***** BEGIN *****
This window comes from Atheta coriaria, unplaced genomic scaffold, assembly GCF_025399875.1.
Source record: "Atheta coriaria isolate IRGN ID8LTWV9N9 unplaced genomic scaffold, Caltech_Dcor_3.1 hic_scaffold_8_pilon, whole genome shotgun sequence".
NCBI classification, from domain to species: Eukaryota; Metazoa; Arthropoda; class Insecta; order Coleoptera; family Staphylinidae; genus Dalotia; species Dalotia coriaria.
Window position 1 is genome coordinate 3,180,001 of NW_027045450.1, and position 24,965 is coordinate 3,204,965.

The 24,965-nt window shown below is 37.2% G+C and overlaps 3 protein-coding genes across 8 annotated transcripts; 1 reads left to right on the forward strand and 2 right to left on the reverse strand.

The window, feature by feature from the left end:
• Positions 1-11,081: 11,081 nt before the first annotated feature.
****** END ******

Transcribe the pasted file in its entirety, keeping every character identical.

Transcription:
This window comes from Atheta coriaria, unplaced genomic scaffold, assembly GCF_025399875.1.
Source record: "Atheta coriaria isolate IRGN ID8LTWV9N9 unplaced genomic scaffold, Caltech_Dcor_3.1 hic_scaffold_8_pilon, whole genome shotgun sequence".
NCBI classification, from domain to species: Eukaryota; Metazoa; Arthropoda; class Insecta; order Coleoptera; family Staphylinidae; genus Dalotia; species Dalotia coriaria.
Window position 1 is genome coordinate 3,180,001 of NW_027045450.1, and position 24,965 is coordinate 3,204,965.

The 24,965-nt window shown below is 37.2% G+C and overlaps 3 protein-coding genes across 8 annotated transcripts; 1 reads left to right on the forward strand and 2 right to left on the reverse strand.

The window, feature by feature from the left end:
• Positions 1-11,081: 11,081 nt before the first annotated feature.